Recommendations for Helping Students to Set and Achieve Goals

Although there is ample evidence that setting challenging goals has a number of positive outcomes, do keep in mind that not all students come to your class with a desire to be challenged. As faculty, we must find ways to not only develop challenging learning environments for our students, but to create learning environments whereby students set goals that challenge themselves.

There are a few things you can do in your course to inspire students to set and to achieve challenging goals. A primary factor is to demonstrate to the students the importance of the subject matter covered in the course. Everyone is more willing to work longer and harder when there is value to the task to be completed. There are many ways to show the direct application of the material in the class:

  • problem-based learning,
  • cases,
  • scenarios,
  • application problems,
  • web quests, or
  • service- learning projects.

Find a way to show students that the material learned can be used to directly help individuals or to solve pervasive issues in society.

A second way to inspire students to set challenging goals is to have them assist you on the first day of class in developing the course syllabus. One of our Women's and Gender Studies faculty posted a syllabus with gender bias language to a course wiki and had student teams work on redesigning the syllabus and revising the narrative. This activity did a number of  things for the class: 1) started them working in groups from the first class session; 2) assisted all class members in developing a comprehensive understanding of class goals and objectives; 3) provided a low risk project using the wiki tool that would also be used for a higher risk final project. During the revision process the students also negotiated the number of examinations, the days of examinations, scope of the team project, and other aspects of the course. The course adjustments allowed the instructor to  maintain standards, while creating a syllabus and course that students were more invested in because they helped to create it and  assisted in setting course goals and assessment measures. Student "ownership" of the goals will result in more consistent effort and better performance.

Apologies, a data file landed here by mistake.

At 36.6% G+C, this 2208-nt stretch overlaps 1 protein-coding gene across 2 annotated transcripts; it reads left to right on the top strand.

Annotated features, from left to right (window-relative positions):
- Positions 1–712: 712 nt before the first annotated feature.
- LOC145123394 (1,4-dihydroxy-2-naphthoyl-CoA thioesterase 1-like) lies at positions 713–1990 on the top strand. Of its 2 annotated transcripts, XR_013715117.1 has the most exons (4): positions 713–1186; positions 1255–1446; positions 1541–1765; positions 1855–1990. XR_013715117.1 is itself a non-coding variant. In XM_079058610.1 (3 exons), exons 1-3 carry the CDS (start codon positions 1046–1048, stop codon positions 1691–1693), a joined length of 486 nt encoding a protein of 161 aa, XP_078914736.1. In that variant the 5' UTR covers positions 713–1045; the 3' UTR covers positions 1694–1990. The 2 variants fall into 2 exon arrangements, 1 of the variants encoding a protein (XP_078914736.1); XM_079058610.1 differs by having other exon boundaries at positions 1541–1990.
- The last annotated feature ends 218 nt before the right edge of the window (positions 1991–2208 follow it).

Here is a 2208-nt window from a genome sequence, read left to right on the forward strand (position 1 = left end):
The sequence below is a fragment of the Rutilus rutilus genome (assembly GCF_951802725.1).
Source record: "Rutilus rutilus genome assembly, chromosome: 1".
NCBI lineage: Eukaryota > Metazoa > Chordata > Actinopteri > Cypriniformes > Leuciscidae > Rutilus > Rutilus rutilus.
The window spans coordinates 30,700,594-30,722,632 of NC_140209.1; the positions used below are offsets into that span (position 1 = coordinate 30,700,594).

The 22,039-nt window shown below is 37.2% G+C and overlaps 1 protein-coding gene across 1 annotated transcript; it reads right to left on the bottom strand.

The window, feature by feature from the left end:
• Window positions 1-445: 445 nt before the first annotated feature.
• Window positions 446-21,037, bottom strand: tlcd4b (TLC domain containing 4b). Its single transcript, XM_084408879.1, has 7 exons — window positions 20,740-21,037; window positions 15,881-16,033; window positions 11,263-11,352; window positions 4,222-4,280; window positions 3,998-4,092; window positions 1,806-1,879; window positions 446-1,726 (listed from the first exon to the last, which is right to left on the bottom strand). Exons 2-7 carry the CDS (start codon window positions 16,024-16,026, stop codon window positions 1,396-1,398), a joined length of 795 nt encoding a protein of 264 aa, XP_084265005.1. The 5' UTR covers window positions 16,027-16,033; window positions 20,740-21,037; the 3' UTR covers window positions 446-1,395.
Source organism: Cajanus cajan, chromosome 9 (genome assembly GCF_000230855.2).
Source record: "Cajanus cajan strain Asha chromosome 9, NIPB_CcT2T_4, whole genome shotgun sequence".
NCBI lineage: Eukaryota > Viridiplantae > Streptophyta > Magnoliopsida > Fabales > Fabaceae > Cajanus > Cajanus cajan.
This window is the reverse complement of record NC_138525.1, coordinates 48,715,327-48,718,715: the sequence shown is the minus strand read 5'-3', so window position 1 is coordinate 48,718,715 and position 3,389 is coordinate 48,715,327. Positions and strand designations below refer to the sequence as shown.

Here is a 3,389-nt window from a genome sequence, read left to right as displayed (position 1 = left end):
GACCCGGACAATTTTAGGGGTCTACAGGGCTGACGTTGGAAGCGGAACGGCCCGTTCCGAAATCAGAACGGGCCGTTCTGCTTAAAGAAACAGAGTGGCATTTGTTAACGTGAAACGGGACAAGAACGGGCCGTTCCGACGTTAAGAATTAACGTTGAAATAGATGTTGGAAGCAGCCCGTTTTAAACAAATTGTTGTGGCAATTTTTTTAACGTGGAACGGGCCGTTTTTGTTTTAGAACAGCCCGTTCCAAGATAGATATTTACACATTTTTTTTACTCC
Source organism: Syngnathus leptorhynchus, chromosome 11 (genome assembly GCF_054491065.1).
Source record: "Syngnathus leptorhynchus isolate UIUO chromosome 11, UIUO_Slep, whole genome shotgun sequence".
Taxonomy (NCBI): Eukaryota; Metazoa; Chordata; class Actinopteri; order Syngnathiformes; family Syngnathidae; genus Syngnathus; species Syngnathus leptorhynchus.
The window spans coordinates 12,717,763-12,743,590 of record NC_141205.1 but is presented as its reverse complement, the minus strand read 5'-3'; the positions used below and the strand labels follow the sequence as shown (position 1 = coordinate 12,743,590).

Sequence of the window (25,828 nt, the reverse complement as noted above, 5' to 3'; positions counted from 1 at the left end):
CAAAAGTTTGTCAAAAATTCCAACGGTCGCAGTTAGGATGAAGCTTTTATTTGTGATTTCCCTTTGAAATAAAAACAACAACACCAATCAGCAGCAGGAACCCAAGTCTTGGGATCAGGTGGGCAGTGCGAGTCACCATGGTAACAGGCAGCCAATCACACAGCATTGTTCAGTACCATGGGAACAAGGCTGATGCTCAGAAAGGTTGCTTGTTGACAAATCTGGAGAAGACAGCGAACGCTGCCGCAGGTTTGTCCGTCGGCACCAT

Make students accountable for their work and display it for external audiences. For example, if students know that their final projects will be published on the web, they will challenge themselves to complete more extensive projects (Chickering & Ehrman, 1996). In order to realize success, students need to have prompt and informative feedback as they complete their projects. It is also important that students develop an understanding or awareness of their own level of performance. Metacognition, or knowing what one knows, is an important skill for students to develop in meeting challenging goals. Evidence suggests that when students are taught to develop improved metacognitive skills, they are more likely to meet goals and achievement improves (Bransford,  Brown,  & Cocking,  2000).